Islands Voyage

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Islands Voyage
Part of the Anglo–Spanish War (1585–1604) and the Eighty Years' War
Date June – August 1597
Location Plymouth, Atlantic Ocean, Bay of Biscay, Cantabrian Sea, Ferrol and Azores Islands
Result Spanish victory[1][2]
Belligerents
 England
Dutch Republic United Provinces
 Spain
Commanders and leaders
Kingdom of England Robert Devereux
Kingdom of England Earl of Suffolk
Kingdom of England Walter Raleigh
Dutch Republic Jacob Duivenvoorde
Spain Martín de Padilla
Spain Alonso de Bazán
Spain Juan de Garibay
Strength
120–150 ships[1][7][8]
17,000 to 20,000 men
(6,000 soldiers)[7]
Unknown
Casualties and losses
High[2][9] Low[2][10]

The Islands Voyage, also known as the Essex-Raleigh Expedition, was an ambitious, but unsuccessful naval campaign sent by Queen Elisabeth I of England, and supported by the United Provinces, against Spain during the Anglo–Spanish War (1585–1604) and the Eighty Years' War.[1][11]

Campaign[edit]

The campaign took place between June and late of August of 1597,[1] and the objectives were to destroy the Spanish fleet of the Adelantado of Castile, Martín de Padilla y Manrique, Count of Santa Gadea, at the port of Ferrol, occupy and destroy the Spanish possessions in the Azores Islands, and intercept the Spanish treasure fleet coming from America as it passed through the Azores.[2][3] The result of the campaign was a great failure for England.[3][4][9] It was led by Sir Robert Devereux, Earl of Essex, as Admiral and General-in-chief, Sir Thomas Howard, Earl of Suffolk, as Vice-Admiral, and Sir Walter Raleigh as Rear-Admiral.[11] The Dutch squadron was commanded by Lieutenant-Admiral Jacob van Wassenaer Duivenvoorde.[11] Other notable participants were Sir Henry Wriothesley, Earl of Southampton (who commanded the galleon Garland), the Baron Jacob Astley of Reading, Sir Robert Mansell, and the English poet John Donne.[9]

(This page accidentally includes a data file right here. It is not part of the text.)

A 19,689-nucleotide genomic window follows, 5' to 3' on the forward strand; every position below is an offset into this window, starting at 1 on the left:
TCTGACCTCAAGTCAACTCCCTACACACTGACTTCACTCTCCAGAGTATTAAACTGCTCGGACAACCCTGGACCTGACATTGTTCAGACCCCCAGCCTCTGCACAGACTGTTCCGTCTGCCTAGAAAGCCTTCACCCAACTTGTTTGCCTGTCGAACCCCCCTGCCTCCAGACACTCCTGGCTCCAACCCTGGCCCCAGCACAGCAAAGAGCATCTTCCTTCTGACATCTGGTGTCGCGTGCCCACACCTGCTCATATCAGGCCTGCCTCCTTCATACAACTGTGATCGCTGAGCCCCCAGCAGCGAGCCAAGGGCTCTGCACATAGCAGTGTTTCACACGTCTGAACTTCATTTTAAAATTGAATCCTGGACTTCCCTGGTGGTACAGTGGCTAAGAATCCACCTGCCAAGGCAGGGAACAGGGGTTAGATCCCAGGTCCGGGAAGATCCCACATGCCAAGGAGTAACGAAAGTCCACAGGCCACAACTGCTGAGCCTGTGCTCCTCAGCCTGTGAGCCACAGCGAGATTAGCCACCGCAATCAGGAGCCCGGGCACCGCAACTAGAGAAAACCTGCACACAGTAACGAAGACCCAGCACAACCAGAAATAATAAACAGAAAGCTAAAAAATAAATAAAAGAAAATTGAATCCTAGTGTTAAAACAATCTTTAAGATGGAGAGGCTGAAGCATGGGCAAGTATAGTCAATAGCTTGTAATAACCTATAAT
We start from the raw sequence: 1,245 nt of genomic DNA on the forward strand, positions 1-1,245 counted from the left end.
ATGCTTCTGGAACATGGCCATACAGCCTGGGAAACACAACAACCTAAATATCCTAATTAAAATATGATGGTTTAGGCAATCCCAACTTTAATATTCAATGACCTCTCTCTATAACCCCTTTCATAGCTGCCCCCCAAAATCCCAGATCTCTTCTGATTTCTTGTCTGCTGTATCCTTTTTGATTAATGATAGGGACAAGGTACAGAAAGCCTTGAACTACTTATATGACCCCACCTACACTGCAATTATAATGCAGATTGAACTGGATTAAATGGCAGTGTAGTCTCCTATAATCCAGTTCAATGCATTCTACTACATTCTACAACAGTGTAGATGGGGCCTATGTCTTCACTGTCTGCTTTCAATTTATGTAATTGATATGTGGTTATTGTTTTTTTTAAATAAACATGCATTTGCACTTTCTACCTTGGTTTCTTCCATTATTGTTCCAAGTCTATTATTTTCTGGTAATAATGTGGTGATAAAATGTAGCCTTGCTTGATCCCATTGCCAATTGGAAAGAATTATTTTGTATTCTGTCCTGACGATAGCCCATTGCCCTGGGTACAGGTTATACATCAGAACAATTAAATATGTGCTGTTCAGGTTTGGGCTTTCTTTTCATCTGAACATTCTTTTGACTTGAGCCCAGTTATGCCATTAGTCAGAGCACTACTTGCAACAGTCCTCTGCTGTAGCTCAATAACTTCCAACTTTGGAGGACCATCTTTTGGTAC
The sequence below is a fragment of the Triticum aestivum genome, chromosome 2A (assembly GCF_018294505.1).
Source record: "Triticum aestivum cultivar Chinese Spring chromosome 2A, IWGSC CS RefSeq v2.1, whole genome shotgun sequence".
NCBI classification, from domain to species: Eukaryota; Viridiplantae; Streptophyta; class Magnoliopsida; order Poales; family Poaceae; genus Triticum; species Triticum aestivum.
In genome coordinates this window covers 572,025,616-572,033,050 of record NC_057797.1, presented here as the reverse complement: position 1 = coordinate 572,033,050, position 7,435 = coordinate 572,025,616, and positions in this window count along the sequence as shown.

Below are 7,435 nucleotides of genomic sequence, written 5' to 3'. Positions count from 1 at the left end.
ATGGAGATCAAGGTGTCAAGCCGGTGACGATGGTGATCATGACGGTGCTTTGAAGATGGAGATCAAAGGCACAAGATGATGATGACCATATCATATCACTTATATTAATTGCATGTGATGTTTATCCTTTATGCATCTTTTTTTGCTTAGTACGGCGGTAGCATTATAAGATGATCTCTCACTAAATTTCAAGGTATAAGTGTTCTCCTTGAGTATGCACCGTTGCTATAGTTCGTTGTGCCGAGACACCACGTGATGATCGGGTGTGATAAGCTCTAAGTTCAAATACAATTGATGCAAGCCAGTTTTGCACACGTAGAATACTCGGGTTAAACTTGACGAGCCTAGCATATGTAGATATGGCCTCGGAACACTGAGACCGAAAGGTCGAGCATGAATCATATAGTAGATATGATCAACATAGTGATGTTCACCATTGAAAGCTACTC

The Anglo-Dutch fleet returned to England with great losses and a war of recriminations between Essex and Raleigh.[9] The Spanish fleets were led by Martín de Padilla, Alonso de Bazán, Diego Brochero and Pedro de Zubiaur.[2] The treasure fleet was commanded by Admiral Juan Gutiérrez de Garibay.[2]

The expedition was the last major naval campaign of Elisabeth I of England.[2][9] Essex's failure to capture the treasure fleet and his failure to intercept the armada that was only forced to turn back by storms as it neared England, contributed to his decline in the queen's favour.[9][12]

See also[edit]

Notes[edit]

  1. ^ a b c d e Whittemore p. 167
  2. ^ a b c d e f g h The Islands Voyage 1597
  3. ^ a b c Wagner p. 645
  4. ^ a b Wagner p. 646
  5. ^ Heywood p. 199
  6. ^ Jowitt p.121–122
  7. ^ a b Heywood p. 198
  8. ^ Jowitt p.120
  9. ^ a b c d e f Hank Whittemore p. 167
  10. ^ Wagner p. 645–646
  11. ^ a b c Edwards p. 233
  12. ^ Rowse. The Expansion of Elizabethan England 1597

References[edit]

  • Wagner, John A. Encyclopedia of Tudor England. Library of Congress Cataloging-in-Publication Data. ISBN 978-1-599884-298
  • Whittemore, Hank. The Monument: By Edward de Vere, 17th Earl of Oxford. London. 1609. ISBN 0-9665564-5-3
  • Heywood, Thomas. The Fair Maid of the West: Parts I and II. University of Nebraska Press. 1967.
  • Edwards, Edward. The Life of Sir Walter Ralegh: Life. Vol. I. MacMillan & Co. London. 1868.
  • A. L. Rowse. The Expansion of Elizabethan England. First published in 1955. ISBN 0-299-18824-8
  • Jowitt, Claire. The Culture of Piracy, 1580-1630: Literature and Seaborne Crime. Ashgate. ISBN 978-1-4094-0044-8
  • Hanes, Laura. The Career of the Earl of Essex from the Islands Voyage in 1597 to His Execution in 1610. University of Pennsylvania. Philadelphia. 1923.
  • Thomas M McCoog, S.J. The Society of Jesus in Ireland, Scotland, and England, 1589-1597. Printed and bound in Great Britain by the MPG Books Group, UK. ISBN 978-1-4094-3772-7

External links[edit]